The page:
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Signposts in the Landscape: Marks and Identity among the Negev Highland Bedouin

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Over the course of the past millennia, pastoral nomads migrated from the Arabian Peninsula and neighbouring regions into the Negev desert. Particularly with the last major wave of Bedouin migration in the eighteenth and nineteenth centuries, these groups introduced the 'Bedouin Phase' into Negev rock art, a tradition that was central to the Negev Bedouin culture up until the mid to late twentieth century. The 'Bedouin Phase' is mostly made up of combinations of abstract marks, many of which signify tribal affiliations, and a limited number of Arabic inscriptions. Frequently engraved near earlier motifs, the Bedouin tribal markings formed a link with the past while also indicating to their intended audience landownership rights and resource-use entitlement. Rapid and broad changes took place in Bedouin society and culture as it transformed from being semi-nomadic and pastoral-based to being more dependent on agriculture and finally to a broad-based wage labour economy. The article describes how the placement of rock art within the landscape and the function it played for the Bedouin in the region reflects these changes. In the absence of official documentation, the study of Bedouin rock art is of special interest, since these engravings enable a fresh perspective on current-day Bedouin claims to ancestral or historical land ownership rights.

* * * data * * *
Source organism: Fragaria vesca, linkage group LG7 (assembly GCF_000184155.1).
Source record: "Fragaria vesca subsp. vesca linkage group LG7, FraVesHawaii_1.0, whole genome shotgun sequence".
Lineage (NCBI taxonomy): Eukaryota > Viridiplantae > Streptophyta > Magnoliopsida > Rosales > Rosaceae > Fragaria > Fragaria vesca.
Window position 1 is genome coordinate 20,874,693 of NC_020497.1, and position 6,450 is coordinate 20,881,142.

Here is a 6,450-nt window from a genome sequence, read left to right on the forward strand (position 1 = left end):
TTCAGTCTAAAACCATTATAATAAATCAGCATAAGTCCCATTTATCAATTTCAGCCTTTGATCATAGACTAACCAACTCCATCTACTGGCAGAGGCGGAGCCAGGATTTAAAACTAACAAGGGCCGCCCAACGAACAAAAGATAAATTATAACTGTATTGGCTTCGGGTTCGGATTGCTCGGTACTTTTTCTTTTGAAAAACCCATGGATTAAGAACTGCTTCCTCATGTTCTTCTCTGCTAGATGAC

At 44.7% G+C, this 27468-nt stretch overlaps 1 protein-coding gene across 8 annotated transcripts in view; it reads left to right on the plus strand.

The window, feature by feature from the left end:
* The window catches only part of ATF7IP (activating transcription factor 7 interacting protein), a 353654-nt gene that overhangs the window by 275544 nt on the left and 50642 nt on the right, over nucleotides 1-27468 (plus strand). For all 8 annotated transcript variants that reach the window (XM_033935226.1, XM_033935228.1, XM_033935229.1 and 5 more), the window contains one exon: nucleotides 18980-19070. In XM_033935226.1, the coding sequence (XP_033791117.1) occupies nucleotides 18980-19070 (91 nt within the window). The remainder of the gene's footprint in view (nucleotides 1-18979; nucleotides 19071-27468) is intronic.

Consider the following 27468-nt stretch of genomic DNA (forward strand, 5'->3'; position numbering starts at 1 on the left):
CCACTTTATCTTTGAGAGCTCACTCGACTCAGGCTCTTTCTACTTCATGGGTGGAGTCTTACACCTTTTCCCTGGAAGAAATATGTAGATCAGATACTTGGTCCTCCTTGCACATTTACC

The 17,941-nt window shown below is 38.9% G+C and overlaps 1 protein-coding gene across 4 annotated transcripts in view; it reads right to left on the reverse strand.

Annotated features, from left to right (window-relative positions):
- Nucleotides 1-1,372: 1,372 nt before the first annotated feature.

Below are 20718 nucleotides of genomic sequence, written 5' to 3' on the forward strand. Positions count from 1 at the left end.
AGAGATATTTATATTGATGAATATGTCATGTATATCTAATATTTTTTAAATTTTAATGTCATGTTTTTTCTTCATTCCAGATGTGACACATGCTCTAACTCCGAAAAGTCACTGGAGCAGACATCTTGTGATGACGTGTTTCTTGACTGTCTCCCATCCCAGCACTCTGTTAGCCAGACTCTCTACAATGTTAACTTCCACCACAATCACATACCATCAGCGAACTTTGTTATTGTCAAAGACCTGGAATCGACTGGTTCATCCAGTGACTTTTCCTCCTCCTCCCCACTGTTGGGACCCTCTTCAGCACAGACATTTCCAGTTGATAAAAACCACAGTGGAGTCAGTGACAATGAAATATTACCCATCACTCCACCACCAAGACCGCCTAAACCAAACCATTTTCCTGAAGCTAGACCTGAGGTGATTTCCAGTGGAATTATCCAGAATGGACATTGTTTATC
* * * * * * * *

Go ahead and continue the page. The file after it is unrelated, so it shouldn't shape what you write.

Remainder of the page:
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Keywords: Negev Bedouin; cultural change; doodling; idle graffiti; rock art; territorial markers; wasm

Document Type: Research Article

Publication date: January 1, 2018

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  • Nomadic Peoples is an international journal published by the White Horse Press for the Commission on Nomadic Peoples, International Union of Anthropological and Ethnological Sciences. Its primary concerns are the current circumstances of all nomadic peoples around the world and their prospects. Its readership includes all those interested in nomadic peoples, scholars, researchers, planners and project administrators.
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